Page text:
Librarian’s Choice -Past Favourites

This weeks blog is from Lynn, one of our Senior Communities Librarians. There are some real classic blasts from the past here, as well as a more recent recommendation.

Although I’m an avid reader of crime I thought I would give you a taste of some of my favourites from the past, starting with

Lynn Lady of HayLady of Hay – Barbara Erskine

I can’t believe this book is 30 years old!

This story is about Jo Clifford a successful 20th Century journalist, who is set to debunk the idea of past life regression but when she is regressed under hypnosis she finds herself reliving the experiences of Matilda, the Lady of Hay, the wife of a baron at the time of King John.

Jo learns of Matilda’s unhappy marriage and of her love for another man and of the brutal threats of death at the hands of King John.

The plot is full of twists and turns as Matilda’s life and pain threaten to take Jo’s life as she spontaneously regresses…………………

Lynn Lorna DooneLorna Doone – RD Blackmore

A teenage favourite!

Lorna Doone is a romance set in 17th Century in Somerset and Devon and is the story of John Ridd a farmer who finds love amid religious and social turmoil. John is just a boy when his father a respectable farmer is murdered by the outlawed Doones, a lawless clan who live in Exmoor. Battling his desire for revenge John also grows into a respectable farmer looking after his mother and siblings. He falls in love with Lorna a girl he meets by accident who turns out to be the granddaughter of the Lord of Doones and is destined to marry (against her will) Carver Doone. A tale of secrets, lies and deceit. A fantastic story of star crossed lovers.

Lynn RebeccaRebecca – Daphne Du Maurier

“Last night I dreamt I went to Manderley again”

The novel begins in Monte Carlo where our orphaned lady’s maid is swept off her feet by the dashing widower Maxim de Winter- carried along on her giddy adventure it’s not until they arrive at his impressive country estate that she realises the threat his late wife is to their new relationship. Young, shy and socially awkward the new Mrs De Winter finds herself lonely and alone as she battles to establish herself as the lady of the house in a tense, sinister household headed by the mean and spiteful Mrs Danvers who is loyal to the ghostly presence of Rebecca. Surprisingly scary with a psychological edge.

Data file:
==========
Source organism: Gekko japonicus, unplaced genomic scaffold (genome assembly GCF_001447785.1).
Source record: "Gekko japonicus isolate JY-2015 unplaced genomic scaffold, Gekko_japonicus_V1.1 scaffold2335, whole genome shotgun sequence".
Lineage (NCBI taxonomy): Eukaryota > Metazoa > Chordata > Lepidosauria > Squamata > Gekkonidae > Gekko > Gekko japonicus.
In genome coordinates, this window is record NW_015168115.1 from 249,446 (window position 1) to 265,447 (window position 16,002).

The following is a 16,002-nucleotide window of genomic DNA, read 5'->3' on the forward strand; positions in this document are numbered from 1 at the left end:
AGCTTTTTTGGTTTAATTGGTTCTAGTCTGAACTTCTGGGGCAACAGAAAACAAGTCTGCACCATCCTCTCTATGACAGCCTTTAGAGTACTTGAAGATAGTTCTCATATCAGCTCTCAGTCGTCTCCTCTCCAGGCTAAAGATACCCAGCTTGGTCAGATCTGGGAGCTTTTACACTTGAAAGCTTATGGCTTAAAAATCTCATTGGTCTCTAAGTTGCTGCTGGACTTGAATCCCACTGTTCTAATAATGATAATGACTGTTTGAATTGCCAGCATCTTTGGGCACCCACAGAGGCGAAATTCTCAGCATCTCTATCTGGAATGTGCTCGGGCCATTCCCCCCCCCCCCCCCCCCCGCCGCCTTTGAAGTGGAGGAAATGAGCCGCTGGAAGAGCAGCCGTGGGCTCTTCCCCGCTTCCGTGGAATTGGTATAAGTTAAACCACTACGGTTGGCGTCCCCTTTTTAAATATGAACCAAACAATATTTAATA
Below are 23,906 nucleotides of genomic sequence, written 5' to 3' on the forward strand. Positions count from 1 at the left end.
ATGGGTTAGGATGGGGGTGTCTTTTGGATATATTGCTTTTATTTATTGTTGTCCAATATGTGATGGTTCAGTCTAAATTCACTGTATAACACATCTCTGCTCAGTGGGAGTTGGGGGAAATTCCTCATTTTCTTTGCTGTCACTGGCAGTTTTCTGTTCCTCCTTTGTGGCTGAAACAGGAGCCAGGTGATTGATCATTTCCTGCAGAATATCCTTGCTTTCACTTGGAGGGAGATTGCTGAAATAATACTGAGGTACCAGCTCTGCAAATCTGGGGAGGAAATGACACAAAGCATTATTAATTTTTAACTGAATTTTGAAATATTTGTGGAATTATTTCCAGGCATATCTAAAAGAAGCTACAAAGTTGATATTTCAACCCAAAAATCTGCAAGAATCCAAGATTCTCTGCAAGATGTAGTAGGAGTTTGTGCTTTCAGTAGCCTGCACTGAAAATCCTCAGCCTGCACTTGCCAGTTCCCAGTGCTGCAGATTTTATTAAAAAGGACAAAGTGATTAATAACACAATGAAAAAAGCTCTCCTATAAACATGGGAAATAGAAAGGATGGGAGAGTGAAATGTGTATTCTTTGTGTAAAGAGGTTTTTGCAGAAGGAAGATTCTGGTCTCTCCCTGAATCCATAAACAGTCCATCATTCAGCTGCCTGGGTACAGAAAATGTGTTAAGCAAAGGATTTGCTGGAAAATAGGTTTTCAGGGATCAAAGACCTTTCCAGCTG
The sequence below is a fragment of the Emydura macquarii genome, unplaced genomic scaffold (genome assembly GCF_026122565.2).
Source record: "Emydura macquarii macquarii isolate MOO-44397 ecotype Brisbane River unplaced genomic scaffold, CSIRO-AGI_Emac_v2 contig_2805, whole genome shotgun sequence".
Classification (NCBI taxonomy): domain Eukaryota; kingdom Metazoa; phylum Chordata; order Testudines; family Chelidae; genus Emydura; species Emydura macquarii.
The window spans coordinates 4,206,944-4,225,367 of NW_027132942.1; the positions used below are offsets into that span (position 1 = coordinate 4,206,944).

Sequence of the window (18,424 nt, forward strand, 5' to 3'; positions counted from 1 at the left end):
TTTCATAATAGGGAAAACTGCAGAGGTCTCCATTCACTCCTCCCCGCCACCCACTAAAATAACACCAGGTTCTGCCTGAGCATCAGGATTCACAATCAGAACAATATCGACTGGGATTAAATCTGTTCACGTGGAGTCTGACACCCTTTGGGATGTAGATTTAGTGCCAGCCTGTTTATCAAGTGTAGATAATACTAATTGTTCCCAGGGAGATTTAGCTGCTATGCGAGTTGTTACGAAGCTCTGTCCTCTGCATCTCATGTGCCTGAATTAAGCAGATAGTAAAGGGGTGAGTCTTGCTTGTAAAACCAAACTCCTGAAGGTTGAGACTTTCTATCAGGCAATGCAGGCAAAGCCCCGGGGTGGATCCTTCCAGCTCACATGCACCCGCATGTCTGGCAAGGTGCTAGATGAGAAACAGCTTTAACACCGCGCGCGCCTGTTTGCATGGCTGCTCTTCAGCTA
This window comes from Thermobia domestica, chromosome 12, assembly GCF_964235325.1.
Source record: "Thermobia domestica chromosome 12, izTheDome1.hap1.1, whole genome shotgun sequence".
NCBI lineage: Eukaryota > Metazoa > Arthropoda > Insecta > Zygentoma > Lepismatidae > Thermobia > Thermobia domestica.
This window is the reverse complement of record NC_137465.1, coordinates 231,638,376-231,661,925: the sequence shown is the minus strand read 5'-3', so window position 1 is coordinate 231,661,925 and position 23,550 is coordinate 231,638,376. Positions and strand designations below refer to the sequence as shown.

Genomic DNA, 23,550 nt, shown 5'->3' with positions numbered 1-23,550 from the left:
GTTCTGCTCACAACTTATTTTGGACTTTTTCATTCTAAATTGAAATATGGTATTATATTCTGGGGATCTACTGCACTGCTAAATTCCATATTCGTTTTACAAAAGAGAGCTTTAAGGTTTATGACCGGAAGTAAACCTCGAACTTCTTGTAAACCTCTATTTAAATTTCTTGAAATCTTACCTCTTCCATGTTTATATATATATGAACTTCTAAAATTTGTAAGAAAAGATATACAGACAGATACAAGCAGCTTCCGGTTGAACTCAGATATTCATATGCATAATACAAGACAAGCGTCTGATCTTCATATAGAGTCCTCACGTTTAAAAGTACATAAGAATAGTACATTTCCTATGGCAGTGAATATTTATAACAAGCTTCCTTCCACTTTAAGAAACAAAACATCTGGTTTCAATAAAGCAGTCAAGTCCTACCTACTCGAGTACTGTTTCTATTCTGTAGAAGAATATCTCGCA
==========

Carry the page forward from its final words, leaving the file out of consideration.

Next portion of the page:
Lynn Black BeautyBlack Beauty – Anna Sewell

One of my favourite childhood stories.

Black Beauty is a horse with a fine black coat, a white foot and a silver star on his forehead, a real beauty indeed.

Seen through his eyes, the story tells of his idyllic upbringing living on Farmer Grey’s farm with his Mum frolicking in the fields. When he turns four he’s trained to carry riders and pull carriages and then sold and goes to live at Birtwick Hall where he meets Merrylegs, Ginger and Sir Oliver.

Hardship and cruelty follow as he is sold to a number of different homes and worked hard until he collapses from overwork before he finds security and happiness in a new home.

Lynn Little WomenLittle Women – Louisa May Alcott

The novel follows the lives of four sisters, Meg, Jo, Beth and Amy detailing their passage from childhood to womanhood. The four girls live with their Marmee in genteel poverty, whilst their father is away fighting in the American Civil War. Their mother encourages them to be the best version of themselves at all times and to celebrate their uniqueness, which for some of the sisters is hard, they pull together as a family in times of need, the loss of loved ones, feelings of failure, talent unappreciated, fear of the future and ever changing family dynamics just a few of the situations the family have to deal with.

Any finally something a little more up to date;

Lynn Elizabeth is missingElizabeth is missing – Emma Healey

Maud an ageing gran is slowly losing her memory – yet she refuses to forget her best friend Elizabeth who she believes is missing and in terrible danger, no one will listen.

Vivid memories of a tragedy that occurred more than fifty years ago come flooding back, could Sukey’s disappearance hold the key to finding Elizabeth – a hauntingly beautiful book.

Top 10 – Romance

This is the time of year where sometimes all you need is a sofa, a blanket, a hot chocolate and a book that provides pure escapism. These are the top 10 romance novels that went out from Leeds libraries in December.

Can I tempt you with a little love?

Tempting of Thomas CarrickThe Tempting of Thomas Carrick by Stephanie Laurens

Thomas Carrick is determined to make his own life in the bustling port city of Glasgow, far from the demands of the Carrick clan, eventually with an appropriate wife on his arm. But disturbing events on his family’s estate force Thomas to return to the Scottish countryside – where he is forced to ask for help from the last woman he wants to face. Thomas has never forgotten Lucilla Cynster and the connection that seethes between them, but to marry Lucilla would mean embracing a life he’s adamant is not for him.

Mastered by LoveMastered by Love by Stephanie Laurens

As the mysterious leader of the Bastion Club, Royce Varisey, 10th Duke of Wolverstone, served his country for decades, facing untold dangers. But as the holder of one of England’s most august noble titles, he must now take on that gravest duty of all: marriage.